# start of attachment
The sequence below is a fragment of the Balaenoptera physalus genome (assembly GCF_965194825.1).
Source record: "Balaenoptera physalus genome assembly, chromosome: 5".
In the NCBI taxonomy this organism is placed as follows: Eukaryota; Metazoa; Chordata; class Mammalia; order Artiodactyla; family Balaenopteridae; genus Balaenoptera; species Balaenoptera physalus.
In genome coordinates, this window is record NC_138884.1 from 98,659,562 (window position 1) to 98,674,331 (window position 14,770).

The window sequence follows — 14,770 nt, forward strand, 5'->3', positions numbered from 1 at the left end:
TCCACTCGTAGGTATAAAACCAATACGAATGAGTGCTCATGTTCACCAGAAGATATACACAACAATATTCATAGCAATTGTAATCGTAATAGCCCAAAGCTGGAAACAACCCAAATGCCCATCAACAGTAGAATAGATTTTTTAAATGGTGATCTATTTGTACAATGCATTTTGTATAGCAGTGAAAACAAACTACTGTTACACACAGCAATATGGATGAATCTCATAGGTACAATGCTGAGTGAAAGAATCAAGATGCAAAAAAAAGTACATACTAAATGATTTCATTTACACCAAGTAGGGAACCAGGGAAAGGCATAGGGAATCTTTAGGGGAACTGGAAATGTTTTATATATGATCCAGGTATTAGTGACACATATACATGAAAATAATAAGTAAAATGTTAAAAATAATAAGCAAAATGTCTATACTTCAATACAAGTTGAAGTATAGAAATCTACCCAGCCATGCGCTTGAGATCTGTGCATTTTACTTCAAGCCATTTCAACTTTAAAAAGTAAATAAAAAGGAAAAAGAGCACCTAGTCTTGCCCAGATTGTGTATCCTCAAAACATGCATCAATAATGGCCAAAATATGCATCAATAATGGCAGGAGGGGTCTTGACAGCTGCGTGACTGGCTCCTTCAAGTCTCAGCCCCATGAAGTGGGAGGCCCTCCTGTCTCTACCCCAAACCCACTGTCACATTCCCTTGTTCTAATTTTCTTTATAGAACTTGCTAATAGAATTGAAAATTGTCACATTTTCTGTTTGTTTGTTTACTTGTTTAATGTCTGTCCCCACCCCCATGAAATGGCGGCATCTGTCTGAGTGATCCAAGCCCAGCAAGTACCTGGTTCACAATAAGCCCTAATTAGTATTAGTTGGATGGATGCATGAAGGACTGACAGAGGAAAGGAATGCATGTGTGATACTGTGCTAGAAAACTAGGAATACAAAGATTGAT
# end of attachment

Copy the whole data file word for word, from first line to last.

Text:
The sequence below is a fragment of the Balaenoptera physalus genome (assembly GCF_965194825.1).
Source record: "Balaenoptera physalus genome assembly, chromosome: 5".
In the NCBI taxonomy this organism is placed as follows: Eukaryota; Metazoa; Chordata; class Mammalia; order Artiodactyla; family Balaenopteridae; genus Balaenoptera; species Balaenoptera physalus.
In genome coordinates, this window is record NC_138884.1 from 98,659,562 (window position 1) to 98,674,331 (window position 14,770).

The window sequence follows — 14,770 nt, forward strand, 5'->3', positions numbered from 1 at the left end:
TCCACTCGTAGGTATAAAACCAATACGAATGAGTGCTCATGTTCACCAGAAGATATACACAACAATATTCATAGCAATTGTAATCGTAATAGCCCAAAGCTGGAAACAACCCAAATGCCCATCAACAGTAGAATAGATTTTTTAAATGGTGATCTATTTGTACAATGCATTTTGTATAGCAGTGAAAACAAACTACTGTTACACACAGCAATATGGATGAATCTCATAGGTACAATGCTGAGTGAAAGAATCAAGATGCAAAAAAAAGTACATACTAAATGATTTCATTTACACCAAGTAGGGAACCAGGGAAAGGCATAGGGAATCTTTAGGGGAACTGGAAATGTTTTATATATGATCCAGGTATTAGTGACACATATACATGAAAATAATAAGTAAAATGTTAAAAATAATAAGCAAAATGTCTATACTTCAATACAAGTTGAAGTATAGAAATCTACCCAGCCATGCGCTTGAGATCTGTGCATTTTACTTCAAGCCATTTCAACTTTAAAAAGTAAATAAAAAGGAAAAAGAGCACCTAGTCTTGCCCAGATTGTGTATCCTCAAAACATGCATCAATAATGGCCAAAATATGCATCAATAATGGCAGGAGGGGTCTTGACAGCTGCGTGACTGGCTCCTTCAAGTCTCAGCCCCATGAAGTGGGAGGCCCTCCTGTCTCTACCCCAAACCCACTGTCACATTCCCTTGTTCTAATTTTCTTTATAGAACTTGCTAATAGAATTGAAAATTGTCACATTTTCTGTTTGTTTGTTTACTTGTTTAATGTCTGTCCCCACCCCCATGAAATGGCGGCATCTGTCTGAGTGATCCAAGCCCAGCAAGTACCTGGTTCACAATAAGCCCTAATTAGTATTAGTTGGATGGATGCATGAAGGACTGACAGAGGAAAGGAATGCATGTGTGATACTGTGCTAGAAAACTAGGAATACAAAGATTGAT